Pubdate: Tue, 11 Jul 2017
Source: Record, The (Kitchener, CN ON)
Copyright: 2017 Metroland Media Group Ltd.
Author: Greg Mercer
Page: B1


Highway 7 site believed to be operating legally

BRESLAU - Waterloo Regional Police say they're monitoring a large
marijuana grow-op at the former Waterloo Flowers greenhouse site - and
believe it's operating within the law for medical marijuana for
"personal consumption."

The site isn't owned by one of the 28 federally licensed producers in
Ontario that supply's Canada's mail-order medical marijuana, and its
less-than-discreet cannabis production beside a busy Highway 7 has
prompted rampant speculation among neighbours.

But police say they believe the former greenhouse and garden centre is
growing marijuana for personal use under Canada's evolving medical
marijuana rules - a system that allows a person to grow up to 244
plants at a time.

Those same rules also allow a so-called "home grower" to have as much
as 10 kilograms of dried medical marijuana at any time.

The owner of the former greenhouse, however, has been less than
upfront about what he's doing. A numbered company registered in
Toronto bought the site in December for $1.35-million.

When visited by a reporter, the property's manager denied he was
growing anything at all. But it's been a busy place, with a
large-scale harvesting operation and workers using a forklift to load
a truck backed up to the greenhouse in recent days.

For police, it's a bizarre situation where they have to make sure the
law is being enforced, but have to be wary of privacy rules around
releasing personal medical information.

"We're caught between a rock and a hard place," said Insp. Mike
Haffner, the police service's executive officer.

Health Canada, meanwhile, wouldn't confirm the site's owner has a
medical marijuana licence, citing confidentiality.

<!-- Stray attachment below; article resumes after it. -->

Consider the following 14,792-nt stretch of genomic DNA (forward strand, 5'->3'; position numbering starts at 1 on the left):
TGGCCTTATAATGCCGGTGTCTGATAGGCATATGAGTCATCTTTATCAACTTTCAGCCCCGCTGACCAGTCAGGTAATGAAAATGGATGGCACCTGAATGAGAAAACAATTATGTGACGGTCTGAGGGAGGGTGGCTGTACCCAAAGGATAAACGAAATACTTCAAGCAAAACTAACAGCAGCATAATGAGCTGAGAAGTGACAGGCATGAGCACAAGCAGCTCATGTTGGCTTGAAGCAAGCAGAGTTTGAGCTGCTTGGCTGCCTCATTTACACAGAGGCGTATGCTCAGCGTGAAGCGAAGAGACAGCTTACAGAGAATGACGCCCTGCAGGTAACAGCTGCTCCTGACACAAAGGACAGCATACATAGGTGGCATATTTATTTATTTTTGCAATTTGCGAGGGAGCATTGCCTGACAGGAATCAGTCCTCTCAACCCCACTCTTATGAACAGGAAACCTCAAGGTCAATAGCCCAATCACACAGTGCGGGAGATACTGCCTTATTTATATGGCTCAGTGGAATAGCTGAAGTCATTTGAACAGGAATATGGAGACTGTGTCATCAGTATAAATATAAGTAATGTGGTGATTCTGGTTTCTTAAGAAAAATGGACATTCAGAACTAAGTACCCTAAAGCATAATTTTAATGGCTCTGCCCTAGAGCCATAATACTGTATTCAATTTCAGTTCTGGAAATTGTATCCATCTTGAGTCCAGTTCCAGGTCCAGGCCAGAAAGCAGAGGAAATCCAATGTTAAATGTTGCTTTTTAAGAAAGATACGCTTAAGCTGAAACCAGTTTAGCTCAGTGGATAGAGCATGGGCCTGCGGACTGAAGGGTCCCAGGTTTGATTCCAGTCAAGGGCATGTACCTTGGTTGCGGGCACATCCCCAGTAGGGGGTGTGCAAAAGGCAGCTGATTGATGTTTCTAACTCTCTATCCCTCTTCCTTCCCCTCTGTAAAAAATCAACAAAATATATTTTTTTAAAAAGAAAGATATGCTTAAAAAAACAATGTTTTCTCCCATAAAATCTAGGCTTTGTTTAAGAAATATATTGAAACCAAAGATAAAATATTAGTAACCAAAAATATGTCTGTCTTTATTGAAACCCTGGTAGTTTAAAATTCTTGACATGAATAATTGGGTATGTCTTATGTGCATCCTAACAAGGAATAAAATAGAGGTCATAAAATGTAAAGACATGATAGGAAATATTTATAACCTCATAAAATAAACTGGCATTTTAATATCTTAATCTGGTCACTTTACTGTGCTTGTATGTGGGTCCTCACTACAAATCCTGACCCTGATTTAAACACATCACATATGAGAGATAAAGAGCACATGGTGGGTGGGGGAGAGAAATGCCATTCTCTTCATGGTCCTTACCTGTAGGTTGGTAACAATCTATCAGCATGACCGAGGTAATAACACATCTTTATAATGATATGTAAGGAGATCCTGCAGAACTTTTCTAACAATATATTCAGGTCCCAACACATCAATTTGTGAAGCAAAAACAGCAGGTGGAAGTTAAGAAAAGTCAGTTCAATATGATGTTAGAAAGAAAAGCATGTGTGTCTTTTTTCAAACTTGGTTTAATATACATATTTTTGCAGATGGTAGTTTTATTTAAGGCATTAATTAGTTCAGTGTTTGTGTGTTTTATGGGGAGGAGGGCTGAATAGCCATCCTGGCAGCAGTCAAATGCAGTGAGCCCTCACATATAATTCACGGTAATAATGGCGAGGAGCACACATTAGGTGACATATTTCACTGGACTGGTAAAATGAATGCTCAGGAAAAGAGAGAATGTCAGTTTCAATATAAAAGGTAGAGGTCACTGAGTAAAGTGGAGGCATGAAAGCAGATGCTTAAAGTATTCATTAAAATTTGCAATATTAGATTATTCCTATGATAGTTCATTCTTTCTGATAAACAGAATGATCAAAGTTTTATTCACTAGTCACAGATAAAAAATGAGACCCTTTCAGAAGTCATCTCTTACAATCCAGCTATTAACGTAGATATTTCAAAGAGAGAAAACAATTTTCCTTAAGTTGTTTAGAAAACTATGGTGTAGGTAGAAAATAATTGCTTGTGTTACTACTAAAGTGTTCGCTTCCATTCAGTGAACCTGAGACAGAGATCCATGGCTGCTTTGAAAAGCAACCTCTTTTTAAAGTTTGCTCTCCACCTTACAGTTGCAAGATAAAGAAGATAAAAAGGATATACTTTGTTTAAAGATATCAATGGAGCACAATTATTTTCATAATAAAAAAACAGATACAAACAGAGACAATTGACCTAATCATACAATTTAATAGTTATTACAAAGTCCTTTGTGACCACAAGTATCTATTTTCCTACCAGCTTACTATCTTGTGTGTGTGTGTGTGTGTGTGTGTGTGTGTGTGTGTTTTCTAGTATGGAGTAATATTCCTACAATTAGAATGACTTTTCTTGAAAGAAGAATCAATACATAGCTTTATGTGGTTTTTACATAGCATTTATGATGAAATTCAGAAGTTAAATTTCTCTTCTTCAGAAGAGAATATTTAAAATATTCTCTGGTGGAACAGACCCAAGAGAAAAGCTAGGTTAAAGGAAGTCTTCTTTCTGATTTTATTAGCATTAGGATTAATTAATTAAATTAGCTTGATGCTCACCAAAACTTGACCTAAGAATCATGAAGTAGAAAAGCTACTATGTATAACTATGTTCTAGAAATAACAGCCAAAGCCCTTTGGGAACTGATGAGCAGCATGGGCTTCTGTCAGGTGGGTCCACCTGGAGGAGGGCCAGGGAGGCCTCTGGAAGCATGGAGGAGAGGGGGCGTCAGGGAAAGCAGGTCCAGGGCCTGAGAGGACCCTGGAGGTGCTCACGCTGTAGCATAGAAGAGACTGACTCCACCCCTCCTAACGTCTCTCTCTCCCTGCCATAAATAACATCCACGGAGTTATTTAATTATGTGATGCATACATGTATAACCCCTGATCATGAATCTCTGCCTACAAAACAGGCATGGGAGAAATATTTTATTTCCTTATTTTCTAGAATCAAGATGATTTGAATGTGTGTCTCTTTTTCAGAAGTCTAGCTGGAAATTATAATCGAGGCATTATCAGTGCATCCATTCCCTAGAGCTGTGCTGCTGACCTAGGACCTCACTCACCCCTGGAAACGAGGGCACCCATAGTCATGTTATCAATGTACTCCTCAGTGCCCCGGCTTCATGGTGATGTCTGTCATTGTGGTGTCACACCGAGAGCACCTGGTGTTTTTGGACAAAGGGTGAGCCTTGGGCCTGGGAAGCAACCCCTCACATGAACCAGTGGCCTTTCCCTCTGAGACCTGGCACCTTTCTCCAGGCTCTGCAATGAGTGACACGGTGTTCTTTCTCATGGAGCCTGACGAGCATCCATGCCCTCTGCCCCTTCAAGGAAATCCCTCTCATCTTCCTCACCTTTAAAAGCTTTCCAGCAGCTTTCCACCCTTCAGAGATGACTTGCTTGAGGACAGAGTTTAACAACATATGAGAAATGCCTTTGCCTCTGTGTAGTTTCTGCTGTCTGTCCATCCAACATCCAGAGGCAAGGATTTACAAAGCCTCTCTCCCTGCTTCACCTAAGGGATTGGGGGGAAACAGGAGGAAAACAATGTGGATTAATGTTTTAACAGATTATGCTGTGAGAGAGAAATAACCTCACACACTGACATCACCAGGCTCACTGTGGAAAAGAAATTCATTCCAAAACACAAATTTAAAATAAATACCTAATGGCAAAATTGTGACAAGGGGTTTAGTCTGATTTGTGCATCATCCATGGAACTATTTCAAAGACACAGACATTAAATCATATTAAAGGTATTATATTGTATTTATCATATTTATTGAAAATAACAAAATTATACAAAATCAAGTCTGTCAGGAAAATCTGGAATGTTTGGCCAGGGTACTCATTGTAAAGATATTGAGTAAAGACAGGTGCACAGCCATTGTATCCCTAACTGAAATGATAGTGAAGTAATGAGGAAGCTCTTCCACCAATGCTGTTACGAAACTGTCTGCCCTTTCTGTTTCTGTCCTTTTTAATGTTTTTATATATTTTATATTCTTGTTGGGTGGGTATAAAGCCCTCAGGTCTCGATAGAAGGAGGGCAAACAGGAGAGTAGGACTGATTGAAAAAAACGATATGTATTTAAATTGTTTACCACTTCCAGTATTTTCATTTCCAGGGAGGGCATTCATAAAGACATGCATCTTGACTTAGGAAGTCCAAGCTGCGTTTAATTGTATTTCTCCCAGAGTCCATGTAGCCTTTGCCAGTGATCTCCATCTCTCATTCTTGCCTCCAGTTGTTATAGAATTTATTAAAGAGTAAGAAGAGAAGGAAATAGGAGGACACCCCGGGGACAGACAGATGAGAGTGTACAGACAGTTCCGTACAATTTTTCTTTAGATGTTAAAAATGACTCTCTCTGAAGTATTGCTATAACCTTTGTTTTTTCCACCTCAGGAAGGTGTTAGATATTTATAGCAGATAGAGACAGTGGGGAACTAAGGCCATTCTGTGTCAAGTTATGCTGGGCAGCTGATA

Waterloo Regional Police say the grow-op has been on their radar for a
few months, but couldn't say if officers have visited the site to
confirm if it's abiding by restrictions around growing medical marijuana.

"We've been aware of it since February 2017, and have been monitoring
it," Insp. Haffner said.

"It's a big operation, but they're allowed so many plants and so many
kilograms for medical purposes. If they follow that, they're good, if
they go over it, that's where we connect with Health Canada to enforce

Health Canada recommends so-called "home growers" use security
measures such as a tall fence with a locking gate or alarm system
outdoors. But the former Waterloo Flowers site has remarkably lax
security - cannabis plants can been seen growing in between gaps in
the greenhouse walls - and a fence is only partially built around the

But police say they're watching the greenhouse and don't plan to stop
the operation's production cycle, as long as they play by the rules.

"As long as they don't deviate from the rules and regulations, they're
good to go," Insp. Haffner said. "But if there's any deviation from
their licence, they lose their licence."
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